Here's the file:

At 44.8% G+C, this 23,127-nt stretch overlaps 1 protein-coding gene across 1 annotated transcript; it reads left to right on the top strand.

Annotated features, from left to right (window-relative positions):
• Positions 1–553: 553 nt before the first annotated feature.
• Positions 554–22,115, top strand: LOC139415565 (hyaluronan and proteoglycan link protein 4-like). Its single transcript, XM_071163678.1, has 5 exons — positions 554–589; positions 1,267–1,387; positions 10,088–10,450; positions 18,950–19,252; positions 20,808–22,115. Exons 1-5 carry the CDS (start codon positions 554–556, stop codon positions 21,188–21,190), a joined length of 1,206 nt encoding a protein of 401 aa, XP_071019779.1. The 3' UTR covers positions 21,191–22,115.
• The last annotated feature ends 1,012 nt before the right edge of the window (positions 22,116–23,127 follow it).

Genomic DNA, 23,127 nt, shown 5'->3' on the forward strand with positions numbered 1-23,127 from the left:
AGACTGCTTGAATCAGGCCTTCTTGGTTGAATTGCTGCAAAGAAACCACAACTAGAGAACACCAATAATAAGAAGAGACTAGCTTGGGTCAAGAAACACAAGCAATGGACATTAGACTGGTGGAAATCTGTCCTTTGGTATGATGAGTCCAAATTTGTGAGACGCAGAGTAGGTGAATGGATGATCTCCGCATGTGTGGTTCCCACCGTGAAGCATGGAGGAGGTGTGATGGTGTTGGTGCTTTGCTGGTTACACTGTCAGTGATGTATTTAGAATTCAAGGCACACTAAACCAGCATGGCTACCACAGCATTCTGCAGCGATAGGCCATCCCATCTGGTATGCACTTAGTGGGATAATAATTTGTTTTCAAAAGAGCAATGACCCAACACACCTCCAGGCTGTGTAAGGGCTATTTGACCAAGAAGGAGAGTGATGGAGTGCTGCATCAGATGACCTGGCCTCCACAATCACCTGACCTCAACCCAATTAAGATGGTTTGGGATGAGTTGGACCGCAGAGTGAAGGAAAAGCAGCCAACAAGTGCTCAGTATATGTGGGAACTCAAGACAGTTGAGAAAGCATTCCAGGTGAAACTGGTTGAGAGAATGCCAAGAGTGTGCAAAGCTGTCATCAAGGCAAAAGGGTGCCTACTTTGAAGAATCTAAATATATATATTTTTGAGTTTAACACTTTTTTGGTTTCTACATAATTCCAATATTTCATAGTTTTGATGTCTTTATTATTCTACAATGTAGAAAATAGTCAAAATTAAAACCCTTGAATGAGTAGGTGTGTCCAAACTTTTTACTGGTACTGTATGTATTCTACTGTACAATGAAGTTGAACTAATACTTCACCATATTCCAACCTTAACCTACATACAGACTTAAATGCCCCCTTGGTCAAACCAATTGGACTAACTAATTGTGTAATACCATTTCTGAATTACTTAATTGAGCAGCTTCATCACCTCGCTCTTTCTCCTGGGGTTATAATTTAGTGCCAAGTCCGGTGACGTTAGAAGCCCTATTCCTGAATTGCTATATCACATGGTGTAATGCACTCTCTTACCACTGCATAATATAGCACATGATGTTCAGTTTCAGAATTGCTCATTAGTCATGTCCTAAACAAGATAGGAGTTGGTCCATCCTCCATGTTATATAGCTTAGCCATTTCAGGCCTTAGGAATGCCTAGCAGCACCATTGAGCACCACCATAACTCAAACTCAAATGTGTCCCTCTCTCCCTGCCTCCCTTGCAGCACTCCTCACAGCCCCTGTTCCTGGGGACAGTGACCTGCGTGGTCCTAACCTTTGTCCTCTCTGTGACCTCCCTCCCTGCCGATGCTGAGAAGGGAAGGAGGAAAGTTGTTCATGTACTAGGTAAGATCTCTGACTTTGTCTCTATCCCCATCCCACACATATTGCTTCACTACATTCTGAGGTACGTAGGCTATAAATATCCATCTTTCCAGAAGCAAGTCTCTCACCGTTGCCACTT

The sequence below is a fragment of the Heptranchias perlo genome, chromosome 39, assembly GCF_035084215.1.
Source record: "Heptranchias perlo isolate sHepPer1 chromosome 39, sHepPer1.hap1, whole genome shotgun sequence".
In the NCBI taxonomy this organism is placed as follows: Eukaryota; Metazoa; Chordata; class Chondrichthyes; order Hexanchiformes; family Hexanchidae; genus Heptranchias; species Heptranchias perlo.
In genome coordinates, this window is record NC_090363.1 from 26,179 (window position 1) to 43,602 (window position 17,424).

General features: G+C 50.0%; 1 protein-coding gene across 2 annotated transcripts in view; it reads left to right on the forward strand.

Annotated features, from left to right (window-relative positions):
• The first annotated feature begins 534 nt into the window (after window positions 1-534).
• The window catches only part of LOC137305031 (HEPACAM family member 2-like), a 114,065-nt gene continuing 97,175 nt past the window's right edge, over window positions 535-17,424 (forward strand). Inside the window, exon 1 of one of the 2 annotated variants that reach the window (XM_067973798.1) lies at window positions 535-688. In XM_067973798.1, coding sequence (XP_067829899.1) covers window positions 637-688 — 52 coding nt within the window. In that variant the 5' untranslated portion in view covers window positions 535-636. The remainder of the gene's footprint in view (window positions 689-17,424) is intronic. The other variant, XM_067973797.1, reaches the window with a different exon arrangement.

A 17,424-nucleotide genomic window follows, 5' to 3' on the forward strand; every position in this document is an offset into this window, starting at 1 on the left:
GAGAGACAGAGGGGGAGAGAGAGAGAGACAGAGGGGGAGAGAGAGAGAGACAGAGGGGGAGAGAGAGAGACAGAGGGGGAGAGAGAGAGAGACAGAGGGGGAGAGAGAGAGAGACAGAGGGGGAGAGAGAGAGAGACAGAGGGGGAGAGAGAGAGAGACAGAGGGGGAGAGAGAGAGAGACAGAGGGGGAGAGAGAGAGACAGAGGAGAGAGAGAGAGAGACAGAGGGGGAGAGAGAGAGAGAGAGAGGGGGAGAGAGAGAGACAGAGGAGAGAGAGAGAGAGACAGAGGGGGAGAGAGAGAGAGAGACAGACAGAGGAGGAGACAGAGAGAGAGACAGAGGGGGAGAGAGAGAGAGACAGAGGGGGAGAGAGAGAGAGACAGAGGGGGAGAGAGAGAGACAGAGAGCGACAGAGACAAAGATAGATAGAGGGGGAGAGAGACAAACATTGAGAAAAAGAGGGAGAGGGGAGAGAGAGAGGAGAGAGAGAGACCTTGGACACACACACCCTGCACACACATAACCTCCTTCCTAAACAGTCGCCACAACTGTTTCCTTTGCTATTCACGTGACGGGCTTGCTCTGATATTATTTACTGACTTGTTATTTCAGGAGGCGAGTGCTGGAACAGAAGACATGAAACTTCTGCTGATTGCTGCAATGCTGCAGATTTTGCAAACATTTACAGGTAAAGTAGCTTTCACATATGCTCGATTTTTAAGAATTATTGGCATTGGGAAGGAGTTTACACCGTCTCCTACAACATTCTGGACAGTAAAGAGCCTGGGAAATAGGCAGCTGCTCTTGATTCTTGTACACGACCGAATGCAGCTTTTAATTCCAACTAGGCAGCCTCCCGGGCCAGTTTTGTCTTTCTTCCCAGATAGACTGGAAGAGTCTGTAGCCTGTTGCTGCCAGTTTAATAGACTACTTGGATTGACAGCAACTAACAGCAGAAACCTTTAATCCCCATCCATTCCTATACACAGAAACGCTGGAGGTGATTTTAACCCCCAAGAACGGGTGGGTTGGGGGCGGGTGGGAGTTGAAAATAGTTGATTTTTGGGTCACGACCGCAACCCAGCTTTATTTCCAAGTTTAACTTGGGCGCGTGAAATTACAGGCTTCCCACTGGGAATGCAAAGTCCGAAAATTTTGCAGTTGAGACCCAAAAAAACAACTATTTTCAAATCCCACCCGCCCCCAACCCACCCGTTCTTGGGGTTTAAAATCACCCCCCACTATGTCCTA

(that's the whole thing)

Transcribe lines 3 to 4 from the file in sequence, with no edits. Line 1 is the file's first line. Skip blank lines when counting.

• Positions 1–553: 553 nt before the first annotated feature.
• Positions 554–22,115, top strand: LOC139415565 (hyaluronan and proteoglycan link protein 4-like). Its single transcript, XM_071163678.1, has 5 exons — positions 554–589; positions 1,267–1,387; positions 10,088–10,450; positions 18,950–19,252; positions 20,808–22,115. Exons 1-5 carry the CDS (start codon positions 554–556, stop codon positions 21,188–21,190), a joined length of 1,206 nt encoding a protein of 401 aa, XP_071019779.1. The 3' UTR covers positions 21,191–22,115.